Preconditions can be used to control when a given rule should run. In Figure 3, the statement all indicates that all conditions must be evaluated as TRUE for a successful validation (it acts as a logical AND).

In cases where the precondition should act as a logical OR, the statement any can be used, as shown in Figure 4.


rules:
- name: any-all-rule
  match:
    any:
    - resources:
        kinds:
          - Deployment
  preconditions:
   any:
   - key: "{{ request.object.metadata.labels.color || '' }}"
     operator: Equals
     value: blue
   - key: "{{ request.object.metadata.labels.app || '' }}"
     operator: Equals
     value: busybox

Figure 4: Preconditions with Any Statement

Test-driven Policy Development

During policy development, it is crucial to follow a test-driven approach. This ensures any error can be caught before the policies are deployed onto a Kubernetes cluster. The Kyverno CLI can be used in those cases in a CI/CD pipeline, as well as the developer workstation.

Figure 5 shows the sections present in a Kyverno policy test case, where name is the test case name; policies contain the policy file names; resources contain the Kubernetes resource files to be validated; and results define the expected validation result for each resource under test.



apiVersion: cli.kyverno.io/v1alpha1
kind: Test
metadata:
  name: require-pod-probes
policies:
- policy.yaml
resources:
- require-probes.yaml
results:
- kind: Pod
  policy: require-pod-probes
  resources:
  - badpod01
  - badpod02
  result: fail
  rule: validate-probes
- kind: Pod
  policy: require-pod-probes
  resources:
  - goodpod01
  - goodpod02
  - goodpod03
  - goodpod04
  result: pass
  rule: validate-probes

Figure 5: Kyverno Policy Test

To run policy tests the Kyverno test command is used, and it accepts some flags as listed in Table 1.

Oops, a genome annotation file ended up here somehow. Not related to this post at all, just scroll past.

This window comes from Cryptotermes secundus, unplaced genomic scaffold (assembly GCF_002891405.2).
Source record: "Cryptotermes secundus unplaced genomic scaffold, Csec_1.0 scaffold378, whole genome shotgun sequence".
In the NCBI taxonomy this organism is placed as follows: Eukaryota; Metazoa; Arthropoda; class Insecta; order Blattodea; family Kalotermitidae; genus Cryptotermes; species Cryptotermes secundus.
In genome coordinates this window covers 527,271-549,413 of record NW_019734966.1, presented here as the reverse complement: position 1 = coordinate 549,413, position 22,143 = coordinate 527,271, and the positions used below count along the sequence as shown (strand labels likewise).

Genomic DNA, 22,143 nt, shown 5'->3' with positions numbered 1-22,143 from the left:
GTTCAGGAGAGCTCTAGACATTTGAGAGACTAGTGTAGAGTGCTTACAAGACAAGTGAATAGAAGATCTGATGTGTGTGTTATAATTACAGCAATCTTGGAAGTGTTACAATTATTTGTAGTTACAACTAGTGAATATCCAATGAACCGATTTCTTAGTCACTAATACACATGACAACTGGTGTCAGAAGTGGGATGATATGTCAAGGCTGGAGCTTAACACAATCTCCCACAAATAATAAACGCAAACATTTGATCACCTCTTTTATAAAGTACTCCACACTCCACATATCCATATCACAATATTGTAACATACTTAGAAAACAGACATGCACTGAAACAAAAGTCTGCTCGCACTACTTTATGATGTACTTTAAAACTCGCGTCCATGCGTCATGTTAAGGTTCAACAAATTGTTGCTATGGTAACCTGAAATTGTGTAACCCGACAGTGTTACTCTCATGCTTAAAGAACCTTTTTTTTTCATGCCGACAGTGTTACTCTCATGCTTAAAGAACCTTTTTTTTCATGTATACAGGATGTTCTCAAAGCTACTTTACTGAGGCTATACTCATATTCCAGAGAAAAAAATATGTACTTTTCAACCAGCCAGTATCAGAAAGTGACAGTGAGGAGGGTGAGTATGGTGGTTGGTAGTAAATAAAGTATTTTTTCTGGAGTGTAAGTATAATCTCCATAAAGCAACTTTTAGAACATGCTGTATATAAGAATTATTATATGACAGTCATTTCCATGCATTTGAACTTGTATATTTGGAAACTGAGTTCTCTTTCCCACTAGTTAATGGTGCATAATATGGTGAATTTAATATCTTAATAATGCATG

Kyverno Test Flags 

Description 

-f 

Test file (default: kyverno-test.yaml) 

-v 

Log level 

-t <test case> 

Run specified test cases 

-b 

Test git repository branch 

Table 1 – Kyverno Test Flags

 

Some policies need to interact with the Kubernetes API, and in those cases, we need to provide a values file in YAML format to test cases via variables attribute, as shown in Figure 6. This is necessary because the policies that run via CLI are not able to call the Kubernetes API; thus, the expected response is not available.


apiVersion: cli.kyverno.io/v1alpha1
kind: Test
metadata:
  name: example-policy
policies:
  - example-policy.yaml
resources:
  - ./resource.yaml
results:
  - policy: example-policy
    rule: example-policy-rule
    resource: example-resource
    kind: Pod
    result: pass
variables: values.yaml

Figure 6: Test Case Variables with YAML File

Kyverno does not enforce any folder structure, but it is a good practice to place kyverno-test.yaml under the tests folder, application manifests into the resources folder and have all policies organized by category as shown in Figure 7.

Figure 7: Example Folder Structure for Policies

 

Defining policies as Kubernetes resources lowers the entry barrier for teams aiming to adopt policy as code. It offers an extensive policy library that can be deployed to a Kubernetes cluster using GitOps principles with Flux or ArgoCD and help mitigate the common misconfiguration issues presented herein. This makes Kyverno an excellent option to have in your DevOps toolchain.

Key Takeaways

  • Kyverno makes it easy to develop policies as Kubernetes resources
  • Policies can run in a CI/CD pipeline or in Kubernetes
  • An extensive policy library lowers the adoption barrier
  • It integrates well with GitOps tools

Acknowledgements

This piece was written by Marcelo da Silva Pires – Senior DevOps Engineer, and João Longo – Systems Architect and Innovation Leader at Encora’s Engineering Technology Practices group. Thanks to João Caleffi and André Scandaroli for reviews and insights.